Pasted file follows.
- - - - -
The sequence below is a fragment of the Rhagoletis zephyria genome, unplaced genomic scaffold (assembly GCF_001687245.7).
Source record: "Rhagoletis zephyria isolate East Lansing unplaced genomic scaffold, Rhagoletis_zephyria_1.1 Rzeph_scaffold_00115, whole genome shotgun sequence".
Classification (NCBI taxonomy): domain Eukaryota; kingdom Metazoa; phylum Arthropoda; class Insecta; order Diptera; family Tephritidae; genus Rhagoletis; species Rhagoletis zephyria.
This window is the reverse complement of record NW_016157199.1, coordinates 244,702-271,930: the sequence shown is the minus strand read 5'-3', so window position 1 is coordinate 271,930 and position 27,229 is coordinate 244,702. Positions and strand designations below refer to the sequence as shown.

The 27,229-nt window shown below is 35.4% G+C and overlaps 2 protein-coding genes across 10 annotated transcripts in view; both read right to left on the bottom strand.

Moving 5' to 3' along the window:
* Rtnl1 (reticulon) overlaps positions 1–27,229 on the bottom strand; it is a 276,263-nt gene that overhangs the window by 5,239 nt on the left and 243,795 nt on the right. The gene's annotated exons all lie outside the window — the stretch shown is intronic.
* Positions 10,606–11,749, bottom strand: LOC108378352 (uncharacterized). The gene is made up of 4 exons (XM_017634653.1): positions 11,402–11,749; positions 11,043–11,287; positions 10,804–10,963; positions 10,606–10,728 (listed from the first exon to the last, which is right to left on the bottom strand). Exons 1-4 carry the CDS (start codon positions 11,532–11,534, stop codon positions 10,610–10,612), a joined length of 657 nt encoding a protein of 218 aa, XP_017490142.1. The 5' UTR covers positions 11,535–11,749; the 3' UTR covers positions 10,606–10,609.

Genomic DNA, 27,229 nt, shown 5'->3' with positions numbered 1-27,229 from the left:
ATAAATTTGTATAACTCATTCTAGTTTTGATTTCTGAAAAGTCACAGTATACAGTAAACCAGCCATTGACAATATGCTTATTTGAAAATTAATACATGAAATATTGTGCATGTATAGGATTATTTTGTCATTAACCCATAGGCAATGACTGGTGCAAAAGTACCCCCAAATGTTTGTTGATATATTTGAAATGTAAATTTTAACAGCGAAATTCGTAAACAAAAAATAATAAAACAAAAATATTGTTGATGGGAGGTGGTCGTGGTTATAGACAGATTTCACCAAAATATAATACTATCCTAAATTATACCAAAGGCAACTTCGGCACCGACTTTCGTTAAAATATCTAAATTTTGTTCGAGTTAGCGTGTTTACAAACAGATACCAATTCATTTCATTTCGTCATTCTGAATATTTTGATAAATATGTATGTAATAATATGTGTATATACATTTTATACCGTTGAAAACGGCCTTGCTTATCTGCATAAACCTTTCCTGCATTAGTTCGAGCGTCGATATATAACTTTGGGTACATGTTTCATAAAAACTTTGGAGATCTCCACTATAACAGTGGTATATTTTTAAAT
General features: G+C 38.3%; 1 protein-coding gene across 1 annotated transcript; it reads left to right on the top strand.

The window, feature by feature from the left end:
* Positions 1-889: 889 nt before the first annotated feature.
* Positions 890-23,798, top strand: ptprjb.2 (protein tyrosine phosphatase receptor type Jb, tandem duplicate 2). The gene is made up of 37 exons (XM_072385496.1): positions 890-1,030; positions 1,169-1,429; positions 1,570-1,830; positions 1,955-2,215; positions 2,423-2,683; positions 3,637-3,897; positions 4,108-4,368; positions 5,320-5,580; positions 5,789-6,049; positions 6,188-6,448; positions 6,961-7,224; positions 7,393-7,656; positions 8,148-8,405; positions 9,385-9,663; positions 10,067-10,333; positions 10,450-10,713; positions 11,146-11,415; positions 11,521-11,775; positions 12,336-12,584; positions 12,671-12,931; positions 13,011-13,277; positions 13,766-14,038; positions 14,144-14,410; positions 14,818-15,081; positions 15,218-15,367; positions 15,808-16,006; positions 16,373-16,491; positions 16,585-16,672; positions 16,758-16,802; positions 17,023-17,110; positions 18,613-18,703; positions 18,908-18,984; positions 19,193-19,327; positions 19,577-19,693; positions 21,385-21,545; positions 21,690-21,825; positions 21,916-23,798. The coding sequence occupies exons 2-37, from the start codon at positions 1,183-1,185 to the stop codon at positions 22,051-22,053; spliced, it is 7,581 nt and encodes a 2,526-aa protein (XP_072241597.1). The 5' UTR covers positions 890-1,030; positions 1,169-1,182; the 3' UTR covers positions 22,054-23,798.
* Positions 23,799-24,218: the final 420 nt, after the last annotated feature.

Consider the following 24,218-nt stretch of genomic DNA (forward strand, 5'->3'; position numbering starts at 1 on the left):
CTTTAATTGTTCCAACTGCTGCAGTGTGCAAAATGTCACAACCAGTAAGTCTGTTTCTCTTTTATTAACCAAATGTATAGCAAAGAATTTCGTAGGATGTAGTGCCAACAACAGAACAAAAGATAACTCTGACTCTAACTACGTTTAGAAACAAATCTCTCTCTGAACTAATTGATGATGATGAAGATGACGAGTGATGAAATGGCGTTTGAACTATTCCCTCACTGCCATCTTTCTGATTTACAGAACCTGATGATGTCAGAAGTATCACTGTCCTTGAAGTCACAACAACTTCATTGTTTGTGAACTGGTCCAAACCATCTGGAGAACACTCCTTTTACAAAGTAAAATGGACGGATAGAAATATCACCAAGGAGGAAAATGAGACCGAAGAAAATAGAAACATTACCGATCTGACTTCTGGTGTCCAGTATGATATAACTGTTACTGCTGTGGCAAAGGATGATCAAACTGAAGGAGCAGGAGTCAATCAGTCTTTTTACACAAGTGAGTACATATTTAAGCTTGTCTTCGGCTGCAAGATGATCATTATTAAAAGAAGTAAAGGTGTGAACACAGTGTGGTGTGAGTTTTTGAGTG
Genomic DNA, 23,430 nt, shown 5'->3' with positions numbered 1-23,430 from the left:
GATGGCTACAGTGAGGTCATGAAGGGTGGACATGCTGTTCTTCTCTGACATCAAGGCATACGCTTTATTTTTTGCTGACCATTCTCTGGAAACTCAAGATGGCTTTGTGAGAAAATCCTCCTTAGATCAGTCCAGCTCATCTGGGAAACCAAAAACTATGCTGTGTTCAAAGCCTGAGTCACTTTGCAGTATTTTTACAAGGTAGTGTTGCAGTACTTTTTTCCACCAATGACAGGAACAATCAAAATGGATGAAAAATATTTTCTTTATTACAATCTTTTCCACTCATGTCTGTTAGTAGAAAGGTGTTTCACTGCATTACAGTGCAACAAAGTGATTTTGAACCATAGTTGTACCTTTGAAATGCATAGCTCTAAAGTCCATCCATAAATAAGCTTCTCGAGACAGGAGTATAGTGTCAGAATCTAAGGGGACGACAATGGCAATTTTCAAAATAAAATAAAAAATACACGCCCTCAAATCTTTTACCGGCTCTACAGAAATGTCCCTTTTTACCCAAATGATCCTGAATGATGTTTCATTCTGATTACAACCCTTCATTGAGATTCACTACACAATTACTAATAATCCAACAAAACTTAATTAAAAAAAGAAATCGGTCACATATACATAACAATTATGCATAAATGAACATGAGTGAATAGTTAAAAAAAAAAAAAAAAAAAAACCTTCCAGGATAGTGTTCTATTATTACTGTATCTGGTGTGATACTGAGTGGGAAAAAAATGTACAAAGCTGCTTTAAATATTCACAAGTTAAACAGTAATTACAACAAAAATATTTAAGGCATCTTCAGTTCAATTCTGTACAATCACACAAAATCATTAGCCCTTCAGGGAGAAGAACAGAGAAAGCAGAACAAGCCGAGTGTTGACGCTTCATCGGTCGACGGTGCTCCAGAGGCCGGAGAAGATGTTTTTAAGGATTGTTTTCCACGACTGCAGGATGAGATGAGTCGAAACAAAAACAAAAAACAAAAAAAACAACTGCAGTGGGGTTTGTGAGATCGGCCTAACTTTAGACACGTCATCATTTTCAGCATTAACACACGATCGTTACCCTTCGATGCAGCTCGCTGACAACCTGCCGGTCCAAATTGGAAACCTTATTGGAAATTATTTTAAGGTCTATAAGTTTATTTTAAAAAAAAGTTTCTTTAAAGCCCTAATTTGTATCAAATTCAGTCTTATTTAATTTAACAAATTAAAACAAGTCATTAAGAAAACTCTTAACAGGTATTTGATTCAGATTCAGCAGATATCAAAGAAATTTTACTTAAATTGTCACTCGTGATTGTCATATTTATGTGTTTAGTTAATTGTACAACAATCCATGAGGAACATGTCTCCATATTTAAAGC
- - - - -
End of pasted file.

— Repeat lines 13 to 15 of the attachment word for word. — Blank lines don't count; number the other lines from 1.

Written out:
* Positions 1-889: 889 nt before the first annotated feature.
* Positions 890-23,798, top strand: ptprjb.2 (protein tyrosine phosphatase receptor type Jb, tandem duplicate 2). The gene is made up of 37 exons (XM_072385496.1): positions 890-1,030; positions 1,169-1,429; positions 1,570-1,830; positions 1,955-2,215; positions 2,423-2,683; positions 3,637-3,897; positions 4,108-4,368; positions 5,320-5,580; positions 5,789-6,049; positions 6,188-6,448; positions 6,961-7,224; positions 7,393-7,656; positions 8,148-8,405; positions 9,385-9,663; positions 10,067-10,333; positions 10,450-10,713; positions 11,146-11,415; positions 11,521-11,775; positions 12,336-12,584; positions 12,671-12,931; positions 13,011-13,277; positions 13,766-14,038; positions 14,144-14,410; positions 14,818-15,081; positions 15,218-15,367; positions 15,808-16,006; positions 16,373-16,491; positions 16,585-16,672; positions 16,758-16,802; positions 17,023-17,110; positions 18,613-18,703; positions 18,908-18,984; positions 19,193-19,327; positions 19,577-19,693; positions 21,385-21,545; positions 21,690-21,825; positions 21,916-23,798. The coding sequence occupies exons 2-37, from the start codon at positions 1,183-1,185 to the stop codon at positions 22,051-22,053; spliced, it is 7,581 nt and encodes a 2,526-aa protein (XP_072241597.1). The 5' UTR covers positions 890-1,030; positions 1,169-1,182; the 3' UTR covers positions 22,054-23,798.
* Positions 23,799-24,218: the final 420 nt, after the last annotated feature.